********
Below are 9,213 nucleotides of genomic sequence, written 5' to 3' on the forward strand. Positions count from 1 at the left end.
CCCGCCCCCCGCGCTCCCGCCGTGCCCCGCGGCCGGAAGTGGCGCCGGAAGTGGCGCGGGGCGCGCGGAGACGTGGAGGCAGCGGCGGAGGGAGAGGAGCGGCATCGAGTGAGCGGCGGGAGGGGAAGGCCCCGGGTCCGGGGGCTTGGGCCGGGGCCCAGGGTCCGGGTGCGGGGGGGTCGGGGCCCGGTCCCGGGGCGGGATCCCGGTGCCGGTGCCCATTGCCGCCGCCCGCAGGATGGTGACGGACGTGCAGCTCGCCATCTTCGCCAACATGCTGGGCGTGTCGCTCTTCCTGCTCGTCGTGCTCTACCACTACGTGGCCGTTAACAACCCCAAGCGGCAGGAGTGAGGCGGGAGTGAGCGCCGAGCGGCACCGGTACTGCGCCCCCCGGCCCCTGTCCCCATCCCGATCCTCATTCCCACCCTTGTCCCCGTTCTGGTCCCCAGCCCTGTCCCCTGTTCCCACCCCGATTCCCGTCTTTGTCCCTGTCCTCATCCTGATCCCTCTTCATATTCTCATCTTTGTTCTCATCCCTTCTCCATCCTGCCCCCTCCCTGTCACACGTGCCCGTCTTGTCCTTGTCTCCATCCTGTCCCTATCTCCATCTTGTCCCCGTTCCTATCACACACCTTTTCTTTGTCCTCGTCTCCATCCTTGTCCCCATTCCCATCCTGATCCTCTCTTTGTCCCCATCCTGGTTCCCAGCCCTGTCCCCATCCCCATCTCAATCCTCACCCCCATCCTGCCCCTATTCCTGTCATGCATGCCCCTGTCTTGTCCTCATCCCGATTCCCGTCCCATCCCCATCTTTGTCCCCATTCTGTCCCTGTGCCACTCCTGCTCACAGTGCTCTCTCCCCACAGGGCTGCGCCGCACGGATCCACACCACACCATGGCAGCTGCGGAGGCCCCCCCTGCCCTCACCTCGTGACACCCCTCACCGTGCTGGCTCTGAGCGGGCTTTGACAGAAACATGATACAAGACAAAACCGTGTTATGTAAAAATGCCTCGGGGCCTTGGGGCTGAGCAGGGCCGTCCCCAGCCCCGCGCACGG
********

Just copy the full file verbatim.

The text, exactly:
Below are 9,213 nucleotides of genomic sequence, written 5' to 3' on the forward strand. Positions count from 1 at the left end.
CCCGCCCCCCGCGCTCCCGCCGTGCCCCGCGGCCGGAAGTGGCGCCGGAAGTGGCGCGGGGCGCGCGGAGACGTGGAGGCAGCGGCGGAGGGAGAGGAGCGGCATCGAGTGAGCGGCGGGAGGGGAAGGCCCCGGGTCCGGGGGCTTGGGCCGGGGCCCAGGGTCCGGGTGCGGGGGGGTCGGGGCCCGGTCCCGGGGCGGGATCCCGGTGCCGGTGCCCATTGCCGCCGCCCGCAGGATGGTGACGGACGTGCAGCTCGCCATCTTCGCCAACATGCTGGGCGTGTCGCTCTTCCTGCTCGTCGTGCTCTACCACTACGTGGCCGTTAACAACCCCAAGCGGCAGGAGTGAGGCGGGAGTGAGCGCCGAGCGGCACCGGTACTGCGCCCCCCGGCCCCTGTCCCCATCCCGATCCTCATTCCCACCCTTGTCCCCGTTCTGGTCCCCAGCCCTGTCCCCTGTTCCCACCCCGATTCCCGTCTTTGTCCCTGTCCTCATCCTGATCCCTCTTCATATTCTCATCTTTGTTCTCATCCCTTCTCCATCCTGCCCCCTCCCTGTCACACGTGCCCGTCTTGTCCTTGTCTCCATCCTGTCCCTATCTCCATCTTGTCCCCGTTCCTATCACACACCTTTTCTTTGTCCTCGTCTCCATCCTTGTCCCCATTCCCATCCTGATCCTCTCTTTGTCCCCATCCTGGTTCCCAGCCCTGTCCCCATCCCCATCTCAATCCTCACCCCCATCCTGCCCCTATTCCTGTCATGCATGCCCCTGTCTTGTCCTCATCCCGATTCCCGTCCCATCCCCATCTTTGTCCCCATTCTGTCCCTGTGCCACTCCTGCTCACAGTGCTCTCTCCCCACAGGGCTGCGCCGCACGGATCCACACCACACCATGGCAGCTGCGGAGGCCCCCCCTGCCCTCACCTCGTGACACCCCTCACCGTGCTGGCTCTGAGCGGGCTTTGACAGAAACATGATACAAGACAAAACCGTGTTATGTAAAAATGCCTCGGGGCCTTGGGGCTGAGCAGGGCCGTCCCCAGCCCCGCGCACGG